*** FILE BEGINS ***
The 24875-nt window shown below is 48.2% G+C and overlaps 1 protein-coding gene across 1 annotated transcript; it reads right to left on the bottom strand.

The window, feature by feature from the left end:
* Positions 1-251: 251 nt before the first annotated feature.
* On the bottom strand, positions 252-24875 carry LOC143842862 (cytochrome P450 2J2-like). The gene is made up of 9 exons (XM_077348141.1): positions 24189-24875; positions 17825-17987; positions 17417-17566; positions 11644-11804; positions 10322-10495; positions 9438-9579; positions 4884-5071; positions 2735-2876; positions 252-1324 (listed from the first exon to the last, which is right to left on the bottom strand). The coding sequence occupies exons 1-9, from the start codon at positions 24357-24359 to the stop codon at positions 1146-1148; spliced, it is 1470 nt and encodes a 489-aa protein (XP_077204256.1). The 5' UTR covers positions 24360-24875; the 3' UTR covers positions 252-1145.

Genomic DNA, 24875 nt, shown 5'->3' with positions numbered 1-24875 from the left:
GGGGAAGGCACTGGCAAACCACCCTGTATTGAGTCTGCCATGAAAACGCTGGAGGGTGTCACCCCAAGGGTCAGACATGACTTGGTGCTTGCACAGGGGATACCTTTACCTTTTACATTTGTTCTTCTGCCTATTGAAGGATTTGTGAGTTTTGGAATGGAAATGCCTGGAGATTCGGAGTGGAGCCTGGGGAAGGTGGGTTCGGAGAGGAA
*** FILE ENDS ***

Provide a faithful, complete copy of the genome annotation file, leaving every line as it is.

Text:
The 24875-nt window shown below is 48.2% G+C and overlaps 1 protein-coding gene across 1 annotated transcript; it reads right to left on the bottom strand.

The window, feature by feature from the left end:
* Positions 1-251: 251 nt before the first annotated feature.
* On the bottom strand, positions 252-24875 carry LOC143842862 (cytochrome P450 2J2-like). The gene is made up of 9 exons (XM_077348141.1): positions 24189-24875; positions 17825-17987; positions 17417-17566; positions 11644-11804; positions 10322-10495; positions 9438-9579; positions 4884-5071; positions 2735-2876; positions 252-1324 (listed from the first exon to the last, which is right to left on the bottom strand). The coding sequence occupies exons 1-9, from the start codon at positions 24357-24359 to the stop codon at positions 1146-1148; spliced, it is 1470 nt and encodes a 489-aa protein (XP_077204256.1). The 5' UTR covers positions 24360-24875; the 3' UTR covers positions 252-1145.

Genomic DNA, 24875 nt, shown 5'->3' with positions numbered 1-24875 from the left:
GGGGAAGGCACTGGCAAACCACCCTGTATTGAGTCTGCCATGAAAACGCTGGAGGGTGTCACCCCAAGGGTCAGACATGACTTGGTGCTTGCACAGGGGATACCTTTACCTTTTACATTTGTTCTTCTGCCTATTGAAGGATTTGTGAGTTTTGGAATGGAAATGCCTGGAGATTCGGAGTGGAGCCTGGGGAAGGTGGGTTCGGAGAGGAA